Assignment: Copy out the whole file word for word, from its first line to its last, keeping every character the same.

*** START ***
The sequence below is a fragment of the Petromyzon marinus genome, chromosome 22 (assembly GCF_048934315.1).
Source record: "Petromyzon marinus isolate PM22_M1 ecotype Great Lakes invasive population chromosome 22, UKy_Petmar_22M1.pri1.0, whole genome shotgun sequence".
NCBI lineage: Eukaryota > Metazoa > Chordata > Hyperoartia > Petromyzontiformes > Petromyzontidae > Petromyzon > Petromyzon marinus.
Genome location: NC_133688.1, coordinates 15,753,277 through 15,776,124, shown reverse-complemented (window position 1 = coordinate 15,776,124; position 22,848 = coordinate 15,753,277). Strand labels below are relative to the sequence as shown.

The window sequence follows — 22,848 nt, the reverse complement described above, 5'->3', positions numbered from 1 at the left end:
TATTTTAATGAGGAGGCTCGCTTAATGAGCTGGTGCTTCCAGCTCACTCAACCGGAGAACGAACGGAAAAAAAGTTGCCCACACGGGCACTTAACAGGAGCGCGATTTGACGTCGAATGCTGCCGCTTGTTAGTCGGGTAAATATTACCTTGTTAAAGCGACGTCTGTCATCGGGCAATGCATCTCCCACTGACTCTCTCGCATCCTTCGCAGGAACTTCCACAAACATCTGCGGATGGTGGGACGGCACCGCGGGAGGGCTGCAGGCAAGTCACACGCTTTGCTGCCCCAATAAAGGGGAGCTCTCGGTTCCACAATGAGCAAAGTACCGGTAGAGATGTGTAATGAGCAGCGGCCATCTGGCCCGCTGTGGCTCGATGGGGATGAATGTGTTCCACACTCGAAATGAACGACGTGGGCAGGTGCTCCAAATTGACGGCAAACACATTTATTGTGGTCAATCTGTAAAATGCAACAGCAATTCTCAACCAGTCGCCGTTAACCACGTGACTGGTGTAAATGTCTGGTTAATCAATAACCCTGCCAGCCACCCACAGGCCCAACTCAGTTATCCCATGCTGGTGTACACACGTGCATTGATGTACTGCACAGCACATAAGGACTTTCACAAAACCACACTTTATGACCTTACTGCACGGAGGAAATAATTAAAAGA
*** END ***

The sequence below is a fragment of the Petromyzon marinus genome, chromosome 22 (assembly GCF_048934315.1).
Source record: "Petromyzon marinus isolate PM22_M1 ecotype Great Lakes invasive population chromosome 22, UKy_Petmar_22M1.pri1.0, whole genome shotgun sequence".
NCBI lineage: Eukaryota > Metazoa > Chordata > Hyperoartia > Petromyzontiformes > Petromyzontidae > Petromyzon > Petromyzon marinus.
Genome location: NC_133688.1, coordinates 15,753,277 through 15,776,124, shown reverse-complemented (window position 1 = coordinate 15,776,124; position 22,848 = coordinate 15,753,277). Strand labels below are relative to the sequence as shown.

The window sequence follows — 22,848 nt, the reverse complement described above, 5'->3', positions numbered from 1 at the left end:
TATTTTAATGAGGAGGCTCGCTTAATGAGCTGGTGCTTCCAGCTCACTCAACCGGAGAACGAACGGAAAAAAAGTTGCCCACACGGGCACTTAACAGGAGCGCGATTTGACGTCGAATGCTGCCGCTTGTTAGTCGGGTAAATATTACCTTGTTAAAGCGACGTCTGTCATCGGGCAATGCATCTCCCACTGACTCTCTCGCATCCTTCGCAGGAACTTCCACAAACATCTGCGGATGGTGGGACGGCACCGCGGGAGGGCTGCAGGCAAGTCACACGCTTTGCTGCCCCAATAAAGGGGAGCTCTCGGTTCCACAATGAGCAAAGTACCGGTAGAGATGTGTAATGAGCAGCGGCCATCTGGCCCGCTGTGGCTCGATGGGGATGAATGTGTTCCACACTCGAAATGAACGACGTGGGCAGGTGCTCCAAATTGACGGCAAACACATTTATTGTGGTCAATCTGTAAAATGCAACAGCAATTCTCAACCAGTCGCCGTTAACCACGTGACTGGTGTAAATGTCTGGTTAATCAATAACCCTGCCAGCCACCCACAGGCCCAACTCAGTTATCCCATGCTGGTGTACACACGTGCATTGATGTACTGCACAGCACATAAGGACTTTCACAAAACCACACTTTATGACCTTACTGCACGGAGGAAATAATTAAAAGA